The Treatment of Wounds as based on Evolutionary Laws. By C. Pitfield Mitchell, Member of the Royal College of Surgeons. New York: J. H. Vail & Co. Pp. 29. Price, 50 cents.
We recently called attention to the lectures of Dr. Hughlings Jackson, before the Royal College of Physicians in London, on the bearings of the law of evolution upon diseases of the nervous system, and in the monograph before us the principle of evolution is followed out in another field of medical practice. The author published a short essay in 1882, in "The New York Medical Journal," in which he "endeavored to find in the Spencerian doctrine of evolution the foundation of a satisfactory theory to guide us in the treatment of such wounds as are inflicted in the more common operations of surgery." The present pamphlet is a further extension of that view. We can only say here that the case is very strongly presented, and will repay the attention of those medical students of a philosophical turn of mind who care for those deeper elucidations and explanations of the living organism which the development theory is now so successfully affording.
Truths and Untruths of Evolution. By John B. Drury, D. D. New York: A. D. F. Randolph & Co. Pp. 140. Price, $1.
This volume consists of the Vedder Lectures delivered in April, 1883, before the students of the theological seminary and Rutgers College at New Brunswick. As might be expected, the author's interest in the doctrine of evolution depends entirely upon its relation to theology. He recognizes that there is some truth in it, which consists in that part that he can conform to the requirements of his theology. He will take evolution as a plausible hypothesis, not yet established as a truth, and which may be a help to scientific progress even if erroneous. He will accept it under theistic interpretation, or as "many Christians hold in conjunction with their faith in God and the Bible."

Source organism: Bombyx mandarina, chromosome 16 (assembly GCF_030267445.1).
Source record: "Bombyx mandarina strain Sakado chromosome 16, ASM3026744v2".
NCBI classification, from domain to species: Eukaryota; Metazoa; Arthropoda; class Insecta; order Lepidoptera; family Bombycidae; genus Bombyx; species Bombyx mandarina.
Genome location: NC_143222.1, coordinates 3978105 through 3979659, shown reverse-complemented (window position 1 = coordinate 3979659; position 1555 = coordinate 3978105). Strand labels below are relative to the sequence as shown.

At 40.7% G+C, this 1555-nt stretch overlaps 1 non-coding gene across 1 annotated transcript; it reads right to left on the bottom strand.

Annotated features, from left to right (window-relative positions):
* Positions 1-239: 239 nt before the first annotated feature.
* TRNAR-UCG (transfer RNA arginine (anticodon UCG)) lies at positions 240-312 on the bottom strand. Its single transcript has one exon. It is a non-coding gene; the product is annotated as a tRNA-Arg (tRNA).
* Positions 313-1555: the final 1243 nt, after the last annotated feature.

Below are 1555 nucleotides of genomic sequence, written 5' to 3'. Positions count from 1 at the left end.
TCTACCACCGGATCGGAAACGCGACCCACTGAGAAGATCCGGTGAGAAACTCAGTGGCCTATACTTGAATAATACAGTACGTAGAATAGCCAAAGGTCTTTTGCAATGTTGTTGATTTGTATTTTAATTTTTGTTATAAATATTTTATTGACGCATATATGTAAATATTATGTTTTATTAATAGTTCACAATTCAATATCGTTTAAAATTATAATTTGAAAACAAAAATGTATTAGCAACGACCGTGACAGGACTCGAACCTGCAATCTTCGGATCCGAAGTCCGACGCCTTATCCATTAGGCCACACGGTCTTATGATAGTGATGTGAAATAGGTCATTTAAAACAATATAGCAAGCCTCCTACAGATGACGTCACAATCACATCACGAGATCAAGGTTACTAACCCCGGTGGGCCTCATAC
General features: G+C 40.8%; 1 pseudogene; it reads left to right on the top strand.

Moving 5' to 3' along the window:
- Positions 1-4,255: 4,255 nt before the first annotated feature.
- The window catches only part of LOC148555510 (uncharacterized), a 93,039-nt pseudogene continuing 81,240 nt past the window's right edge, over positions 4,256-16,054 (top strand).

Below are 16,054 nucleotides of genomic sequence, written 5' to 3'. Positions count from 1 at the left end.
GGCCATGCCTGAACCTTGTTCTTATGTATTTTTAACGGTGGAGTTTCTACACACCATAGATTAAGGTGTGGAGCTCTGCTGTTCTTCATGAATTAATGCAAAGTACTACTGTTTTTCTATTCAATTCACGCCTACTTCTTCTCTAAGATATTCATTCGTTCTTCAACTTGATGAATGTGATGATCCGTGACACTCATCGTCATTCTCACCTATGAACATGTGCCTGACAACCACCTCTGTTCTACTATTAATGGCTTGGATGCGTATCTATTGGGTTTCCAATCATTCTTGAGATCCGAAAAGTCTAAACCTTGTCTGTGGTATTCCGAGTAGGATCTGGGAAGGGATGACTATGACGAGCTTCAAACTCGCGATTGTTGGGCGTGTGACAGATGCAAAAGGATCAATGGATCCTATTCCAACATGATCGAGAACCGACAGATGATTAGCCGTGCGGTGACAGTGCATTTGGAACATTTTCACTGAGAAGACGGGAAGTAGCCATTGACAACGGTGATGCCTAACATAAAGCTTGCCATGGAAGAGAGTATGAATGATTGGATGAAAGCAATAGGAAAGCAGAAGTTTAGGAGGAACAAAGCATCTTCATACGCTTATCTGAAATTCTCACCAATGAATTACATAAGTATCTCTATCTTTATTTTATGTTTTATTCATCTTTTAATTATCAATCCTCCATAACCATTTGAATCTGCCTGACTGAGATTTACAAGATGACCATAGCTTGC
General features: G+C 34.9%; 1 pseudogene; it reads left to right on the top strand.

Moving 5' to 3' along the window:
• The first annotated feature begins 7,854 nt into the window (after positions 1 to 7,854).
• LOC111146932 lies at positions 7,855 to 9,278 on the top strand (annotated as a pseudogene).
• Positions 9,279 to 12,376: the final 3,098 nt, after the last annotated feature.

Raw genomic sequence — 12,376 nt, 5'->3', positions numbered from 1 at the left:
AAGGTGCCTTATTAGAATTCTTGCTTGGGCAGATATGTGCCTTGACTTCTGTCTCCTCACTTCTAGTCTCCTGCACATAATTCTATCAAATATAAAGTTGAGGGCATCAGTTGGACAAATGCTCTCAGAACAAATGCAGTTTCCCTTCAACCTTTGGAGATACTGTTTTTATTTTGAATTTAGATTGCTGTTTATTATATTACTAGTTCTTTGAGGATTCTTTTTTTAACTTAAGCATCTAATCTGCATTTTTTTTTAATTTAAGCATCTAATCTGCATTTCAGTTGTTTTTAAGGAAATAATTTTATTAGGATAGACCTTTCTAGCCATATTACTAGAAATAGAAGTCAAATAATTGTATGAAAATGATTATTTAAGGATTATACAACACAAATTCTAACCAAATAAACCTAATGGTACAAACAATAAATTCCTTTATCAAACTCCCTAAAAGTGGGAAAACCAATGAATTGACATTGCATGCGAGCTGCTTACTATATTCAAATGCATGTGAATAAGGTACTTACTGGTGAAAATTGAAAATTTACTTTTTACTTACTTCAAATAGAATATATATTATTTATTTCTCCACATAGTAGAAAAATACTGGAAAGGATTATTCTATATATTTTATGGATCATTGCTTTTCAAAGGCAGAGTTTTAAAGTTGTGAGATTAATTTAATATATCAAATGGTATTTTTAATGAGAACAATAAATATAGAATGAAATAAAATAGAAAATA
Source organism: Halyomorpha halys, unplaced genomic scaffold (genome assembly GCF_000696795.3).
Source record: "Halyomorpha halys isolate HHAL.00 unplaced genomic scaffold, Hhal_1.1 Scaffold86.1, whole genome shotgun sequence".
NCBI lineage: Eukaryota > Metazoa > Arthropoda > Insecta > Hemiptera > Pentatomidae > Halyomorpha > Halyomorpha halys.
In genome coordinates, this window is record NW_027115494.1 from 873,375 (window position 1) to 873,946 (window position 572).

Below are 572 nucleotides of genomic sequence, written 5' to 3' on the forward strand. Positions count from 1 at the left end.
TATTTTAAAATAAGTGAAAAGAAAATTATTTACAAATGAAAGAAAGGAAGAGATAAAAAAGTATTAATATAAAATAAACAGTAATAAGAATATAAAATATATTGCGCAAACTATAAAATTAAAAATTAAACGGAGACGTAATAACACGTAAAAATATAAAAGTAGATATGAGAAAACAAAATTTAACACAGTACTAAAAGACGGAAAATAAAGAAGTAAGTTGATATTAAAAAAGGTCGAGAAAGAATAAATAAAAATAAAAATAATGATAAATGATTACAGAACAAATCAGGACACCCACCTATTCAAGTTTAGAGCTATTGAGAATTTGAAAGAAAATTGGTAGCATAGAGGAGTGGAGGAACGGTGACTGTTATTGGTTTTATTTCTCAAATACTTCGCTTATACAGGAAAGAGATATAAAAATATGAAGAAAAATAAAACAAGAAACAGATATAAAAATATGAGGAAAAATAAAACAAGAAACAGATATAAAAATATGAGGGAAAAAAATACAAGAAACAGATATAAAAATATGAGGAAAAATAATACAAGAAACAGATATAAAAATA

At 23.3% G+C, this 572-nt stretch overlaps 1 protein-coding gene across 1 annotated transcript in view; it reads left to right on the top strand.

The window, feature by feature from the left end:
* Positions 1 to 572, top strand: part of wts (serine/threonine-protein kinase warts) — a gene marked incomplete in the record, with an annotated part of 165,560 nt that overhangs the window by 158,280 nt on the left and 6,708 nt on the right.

Dr. Drury examines the definitions of evolution, and, finding them unsatisfactory, remarks: "If I were to formulate a definition of evolution, such as the present condition of our knowledge warrants, it would be this: 'Evolution is that hypothesis which supposes the process by which the present diversity in nature has been reached to have been one of progression; the more complex and better endowed proceeding in accordance with laws imperfectly known out of simpler and lower forms.'"
Undoubtedly the laws will become more perfectly known, and then this germ of a definition will grow into greater completeness. Dr. Drury's book, though emanating from a mind in a state of anxious transition, and beset on all sides with difficulties, is, nevertheless, readable and instructive.
Inebriate Automatism. By T. D. Crothers, M. D. Hartford, Conn, Pp. 9.
Filtrations of Saline Solutions through Sand. By William Ripley Nichols. Boston. Pp. 12.
Earthquake Measurement. By J. A. Ewing, B. Sc. Tokio, Japan: Tokio Daigaku. Pp. 92, with Twenty-four Plates.
The Eastern Pioneer of Western Civilization and the Recognition her Efforts receive. By C. S. Eby. Tokio, Japan. Pp. 62.
The Sufficiency of Terrestrial Rotation for the Deflection of Streams. By C. K. Gilbert, Pp. 6.
Osteology of Ceryle Alcyon. By R. W. Shufeldt, U. S. Army. Pp. 15. with Plate.
The Subsidence Theory of Earthquakes. By Samuel Kneeland. Boston. Pp. 8.